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Roula Khalaf, Editor of the FT, selects her favourite stories in this weekly newsletter.
Good morning. The White House has issued a blunt warning that the US is set to run out of funds to aid Ukraine by the end of the year, saying a failure by Congress to approve new uphold would “kneecap” Kyiv.
The alert from Shalanda Young, the White House budget director, in a letter to congressional leaders on Monday, represented the most specific assessment yet of Washington’s waning financial and military uphold for Ukraine.
“There is no magical pot of funding available to confront this moment. We are out of money — and nearly out of time,” Young wrote to leaders of both parties.
President Joe Biden’s ask for $106bn in emergency funding for his biggest foreign policy priorities, including Ukraine, Israel and the Indo-Pacific, remains mired in stalemate on Capitol Hill, driven by mounting Republican opposition to helping Kyiv. Here’s what lawmakers are negotiating and why talks appear to be faltering.
Here’s what else I’m keeping tabs on today:
Economic data: Brazil and South Africa release third-quarter gross domestic product figures, while S&P Global/Cips data for November on the services purchasing managers’ index is due for the EU, France, Germany, Italy, Japan, UK and US.
Conference: Executives from Goldman Sachs, JPMorgan and other global banks to speak at the Goldman financial services conference in New York
Five more top stories
1. A Hong Kong assess has delayed a decision on Evergrande’s liquidation, an unexpected proceed that gives the Chinese property developer until next month to come up with a restructuring strategize that satisfies its creditors. Lawyers for Evergrande said in court the company was considering a deal that included handing “certificates” to creditors.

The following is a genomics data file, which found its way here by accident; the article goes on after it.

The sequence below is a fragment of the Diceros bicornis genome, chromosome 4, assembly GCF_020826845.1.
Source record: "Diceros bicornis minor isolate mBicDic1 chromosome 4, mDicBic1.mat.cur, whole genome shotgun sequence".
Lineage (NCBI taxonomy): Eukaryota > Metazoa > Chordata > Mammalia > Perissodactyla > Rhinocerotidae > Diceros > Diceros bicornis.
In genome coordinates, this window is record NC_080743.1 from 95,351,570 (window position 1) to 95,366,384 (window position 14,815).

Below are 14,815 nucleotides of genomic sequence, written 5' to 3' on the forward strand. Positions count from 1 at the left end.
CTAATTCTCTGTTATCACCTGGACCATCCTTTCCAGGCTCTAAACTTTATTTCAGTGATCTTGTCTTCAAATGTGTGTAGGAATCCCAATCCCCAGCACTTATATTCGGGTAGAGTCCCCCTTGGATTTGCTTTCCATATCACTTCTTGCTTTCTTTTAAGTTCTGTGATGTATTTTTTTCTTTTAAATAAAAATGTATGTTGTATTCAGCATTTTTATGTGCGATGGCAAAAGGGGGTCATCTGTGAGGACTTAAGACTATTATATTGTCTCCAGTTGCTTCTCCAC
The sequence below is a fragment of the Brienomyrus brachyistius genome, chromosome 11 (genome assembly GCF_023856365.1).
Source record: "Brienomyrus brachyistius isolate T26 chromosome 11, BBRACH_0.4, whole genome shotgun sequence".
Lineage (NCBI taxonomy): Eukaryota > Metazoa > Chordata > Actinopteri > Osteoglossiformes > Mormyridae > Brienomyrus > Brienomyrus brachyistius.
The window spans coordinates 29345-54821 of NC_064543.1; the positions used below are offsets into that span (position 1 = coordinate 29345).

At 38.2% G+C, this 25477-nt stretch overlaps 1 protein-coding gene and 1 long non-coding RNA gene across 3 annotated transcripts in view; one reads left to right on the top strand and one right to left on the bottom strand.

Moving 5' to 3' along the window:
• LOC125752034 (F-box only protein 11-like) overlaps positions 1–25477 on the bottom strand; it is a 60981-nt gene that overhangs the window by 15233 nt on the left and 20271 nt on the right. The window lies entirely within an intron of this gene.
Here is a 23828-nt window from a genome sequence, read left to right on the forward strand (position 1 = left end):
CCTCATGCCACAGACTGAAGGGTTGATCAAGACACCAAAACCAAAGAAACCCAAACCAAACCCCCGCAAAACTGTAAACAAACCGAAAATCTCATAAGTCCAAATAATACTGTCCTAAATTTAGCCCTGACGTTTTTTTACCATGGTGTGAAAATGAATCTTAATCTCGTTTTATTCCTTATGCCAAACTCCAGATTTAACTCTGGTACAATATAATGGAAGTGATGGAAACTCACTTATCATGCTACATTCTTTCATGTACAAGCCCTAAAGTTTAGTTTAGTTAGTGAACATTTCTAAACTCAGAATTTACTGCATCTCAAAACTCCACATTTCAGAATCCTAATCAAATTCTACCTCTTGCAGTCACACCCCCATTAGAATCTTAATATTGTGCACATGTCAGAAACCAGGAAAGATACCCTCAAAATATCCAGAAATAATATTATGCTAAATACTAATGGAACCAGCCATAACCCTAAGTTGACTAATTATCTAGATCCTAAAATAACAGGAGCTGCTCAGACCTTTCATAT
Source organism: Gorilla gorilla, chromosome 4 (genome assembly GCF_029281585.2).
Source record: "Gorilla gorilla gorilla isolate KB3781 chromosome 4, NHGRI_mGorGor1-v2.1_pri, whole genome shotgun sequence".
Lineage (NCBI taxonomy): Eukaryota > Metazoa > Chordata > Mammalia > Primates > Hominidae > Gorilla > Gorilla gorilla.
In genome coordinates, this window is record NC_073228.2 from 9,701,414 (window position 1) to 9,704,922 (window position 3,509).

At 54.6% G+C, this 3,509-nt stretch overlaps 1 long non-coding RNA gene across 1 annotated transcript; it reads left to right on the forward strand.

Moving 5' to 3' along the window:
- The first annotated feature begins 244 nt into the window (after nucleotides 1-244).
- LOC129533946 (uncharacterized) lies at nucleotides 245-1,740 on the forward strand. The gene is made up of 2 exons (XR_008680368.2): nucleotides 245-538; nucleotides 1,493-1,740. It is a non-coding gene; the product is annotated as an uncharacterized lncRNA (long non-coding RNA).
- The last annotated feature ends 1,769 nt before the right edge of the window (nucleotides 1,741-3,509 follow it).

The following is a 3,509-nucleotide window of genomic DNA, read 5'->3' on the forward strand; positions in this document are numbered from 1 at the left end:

2. Spotify will axe almost a fifth of its workforce after warning that economic growth had slowed dramatically and it needed to cut costs. Despite its popularity, Spotify has struggled throughout its history to make a consistent profit — a source of increasing frustration from investors.
3. Israel has ordered a wide area of southern Gaza to be evacuated, as it stepped up an aerial bombardment of the enclave that has killed hundreds of people in the three days since a truce with Hamas broke down. The evacuation order appeared to signal preparations for an Israeli offensive against Hamas in and around Khan Younis, Gaza’s second-largest city.
4. Qatar’s sovereign wealth fund is slashing its stake in Barclays, the UK bank that is coming under pressure from investors to overhaul its strategy and better performance. Qatar Holding, a subsidiary of the Qatar Investment Authority that helped bail out Barclays during the 2008 financial crisis, launched the sale yesterday of almost 362mn shares, worth about £510mn.
5. Three of Japan’s biggest developers are “aggressively” shopping for housebuilders to buy in the US as they hunt growth outside their shrinking domestic market. Daiwa House, Sekisui House and Sumitomo Forestry are all actively searching for US acquisitions and have approached multiple potential targets, according to four M&A bankers and lawyers familiar with the matter.
The Big Read
Three years after BlackRock chief Larry Fink put the world’s largest money manager squarely behind the provoke of purpose-driven investing, a backlash has led US Republicans relentlessly to pound big banks and investment managers for being “too woke” or “hostile” to fossil fuel. While BlackRock is still betting big on the transition to a lower-carbon economy, Fink is emphasising the moneymaking potential rather than the contribution to the planet’s welfare.
We’re also reading . . .
Why Modi is cruising to a third term: Recent state elections show that the Indian prime minister keeps benefiting from the failings of the opposition, writes Ruchir Sharma.
Employee loyalty: Faithful workers are inclined to invest more time and effort in their jobs. But it’s not all rosy, writes Anjli Raval.
EU-China summit: European leaders must stand up for Taiwan at this week’s meeting in Beijing, writes former Nato secretary-general Anders Fogh Rasmussen.
Chart of the day
Bitcoin surged to its highest price in nearly 20 months while gold hit an all-time peak yesterday, as frenzied investor speculation that interest rates will fall next year rippled through assets across the globe. The cryptocurrency soared to more than $42,000, also boosted by optimism that the toughest regulatory punishments for the industry have passed.
Take a break from the news
Whether you prefer hosting chic cocktail parties, rabble-rousing dinners or slouchy movie nights, Emma Burns shows how to design a home for entertaining.
Additional contributions from George Russell and Gordon Smith